NORA #1520 - 6.5 Inch Utility - Texas Toothpick Style
- Blade Type: Utility Knife
- Blade Length: 6.5 Inches
- Total Length: 11 Inches
- Handle Style: Western | Right or Left Hand Use
- Steel: AEB-L Stainless Steel
- Handle Materials: OD Green G10, Tan, Gray & Orange G10 Accents, Orange G10 Liners, Stabilized Bubinga Wood, Natural Micarta Pins
- Rockwell Hardness: 62 HRC
- Grind Type: Full Flat Hybrid - Performance Grind (3 different bevels blended) + Upper Blade Bevel near tip is not sharpened at this time
- Weight: .37 lbs.
- This Blade is Ground...
- Thin for Performance (best performance but delicate)
- Thick for Durability (tough, built to last for heavy wear-n-tear)
- >>> Mid-Range with Special Geometry (specially ground for food release and glide but blade is kept slightly thicker for durability)
- This Knife Feels...
- Heavy in Hand (Hefty. Durable.)
- Light!! (nimble, maneuverable.)
- >>> Not too heavy, not too light (Switzerland. Fitting weight for the size of the knife.)
GENERAL USES OF THIS KNIFE:
Our take on the classic utility knife. This is an extremely versatile knife that is a jack-of-all-trades worker. While a large chef knife is great, sometimes you just want a smaller, more nimble knife for some tasks. This knife is perfect for those situations. It’s a great all purpose knife that works wonderful on the line and for general food prep. While it may not tackle some of your larger food items well, it will handle roughly 80% of most kitchen tasks with ease. This design has a lot of belly worked into the blade so it’s a great little rocker if that is your preferred cutting style. We also added in a fun little bevel up top which could be sharpened if desired.
HANDLE DESIGN & MATERIALS:
Every one of our knives is handmade, numbered and unique. The number on each knife represents the production order our small company. As such, if you have NORA #1000, that knife represents the 1,000th knife made here at NORA knives.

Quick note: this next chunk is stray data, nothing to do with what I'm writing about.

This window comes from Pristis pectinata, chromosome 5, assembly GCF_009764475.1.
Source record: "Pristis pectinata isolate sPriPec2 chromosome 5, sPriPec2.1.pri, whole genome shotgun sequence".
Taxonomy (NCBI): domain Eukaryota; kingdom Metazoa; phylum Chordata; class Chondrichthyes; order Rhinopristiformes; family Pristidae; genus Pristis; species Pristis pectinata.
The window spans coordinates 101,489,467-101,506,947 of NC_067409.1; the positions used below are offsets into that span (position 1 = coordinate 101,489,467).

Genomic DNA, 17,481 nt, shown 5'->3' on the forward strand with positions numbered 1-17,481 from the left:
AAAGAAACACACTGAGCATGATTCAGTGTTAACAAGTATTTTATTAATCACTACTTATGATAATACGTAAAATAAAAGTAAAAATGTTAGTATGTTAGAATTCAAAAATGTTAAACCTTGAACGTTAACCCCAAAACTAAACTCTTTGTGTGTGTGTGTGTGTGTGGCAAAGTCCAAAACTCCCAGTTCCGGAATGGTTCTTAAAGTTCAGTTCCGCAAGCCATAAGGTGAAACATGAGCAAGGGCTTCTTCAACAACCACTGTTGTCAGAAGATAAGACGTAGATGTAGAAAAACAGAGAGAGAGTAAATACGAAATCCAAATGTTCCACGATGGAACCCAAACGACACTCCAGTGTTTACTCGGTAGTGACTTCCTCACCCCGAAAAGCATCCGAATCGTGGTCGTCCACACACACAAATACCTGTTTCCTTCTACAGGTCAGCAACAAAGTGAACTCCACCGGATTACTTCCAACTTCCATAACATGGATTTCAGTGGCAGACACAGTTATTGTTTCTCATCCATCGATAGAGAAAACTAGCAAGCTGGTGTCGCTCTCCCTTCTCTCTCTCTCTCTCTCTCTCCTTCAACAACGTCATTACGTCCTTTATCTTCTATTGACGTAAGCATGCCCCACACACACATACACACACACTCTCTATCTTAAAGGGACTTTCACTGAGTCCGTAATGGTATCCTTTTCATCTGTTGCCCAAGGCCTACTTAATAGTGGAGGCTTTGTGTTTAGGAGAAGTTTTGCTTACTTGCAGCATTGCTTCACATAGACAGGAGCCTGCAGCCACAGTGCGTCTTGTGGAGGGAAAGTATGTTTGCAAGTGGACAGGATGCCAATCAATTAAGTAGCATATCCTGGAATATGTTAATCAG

This NORA knife has been handled with a mix of materials including stabilized African Bubinga wood, which has a beautiful reddish-brown hue, and ultra-durable G10. The main G10 used on this handle is the OD green upper. Next to this upper bolster piece there are three stripes of G10 in charcoal gray, hunter orange and tan. We love how the orange accents on this knife give just a small pop of color on this otherwise neutral design scheme.
Wood stabilization is an added feature that we offer with our knives. Wood that is stabilized has been injected with a clear acrylic resin under a vacuum process. Stabilization helps to minimize, if not eliminate, any cracking, warping, shrinkage and/or expanding of the material. Stabilized wood will not absorb water and is generally impervious to oils. The process helps to ensure your knife has a long lifespan in the kitchen.
AEB-L STAINLESS STEEL
This knife blade is composed of AEB-L stainless steel which is a high-quality Swedish metal, originally developed for razor blades. Recently, steel suppliers have made this steel available in thicker sheets and it has proven to be an excellent adaptation for the cutlery industry.
AEB-L has a beautiful balance of carbon and chromium and, with proper heat treatment, this steel produces both a very fine edge as well as excellent toughness and edge stability. The fine grain structure also makes this steel very easy to sharpen. We believe it is one of the finest stainless steels available on the market today for use with kitchen knives.
As a side note, there are two things we like to mention about this steel:
1.) This steel responds beautifully to honing and if the knife is honed regularly it should need infrequent sharpening.
2.) AEB-L is a stainless steel but just barely. The concept of stainless steel is very misleading because every steel is, at some level, reactive to water and other elements.
The higher carbon content in this stainless is what allows it to get a fine edge and higher hardness compared to many other stainless steels but it also has a tendency to sometimes form very fine rust spots on the blade. If this happens, these are easily removed with a green or red scotch brite pad and usually the rough end of a kitchen sponge will also do the trick. Take extra care to remove any excess wetness that remain on this blade. Drip drying is NOT recommended.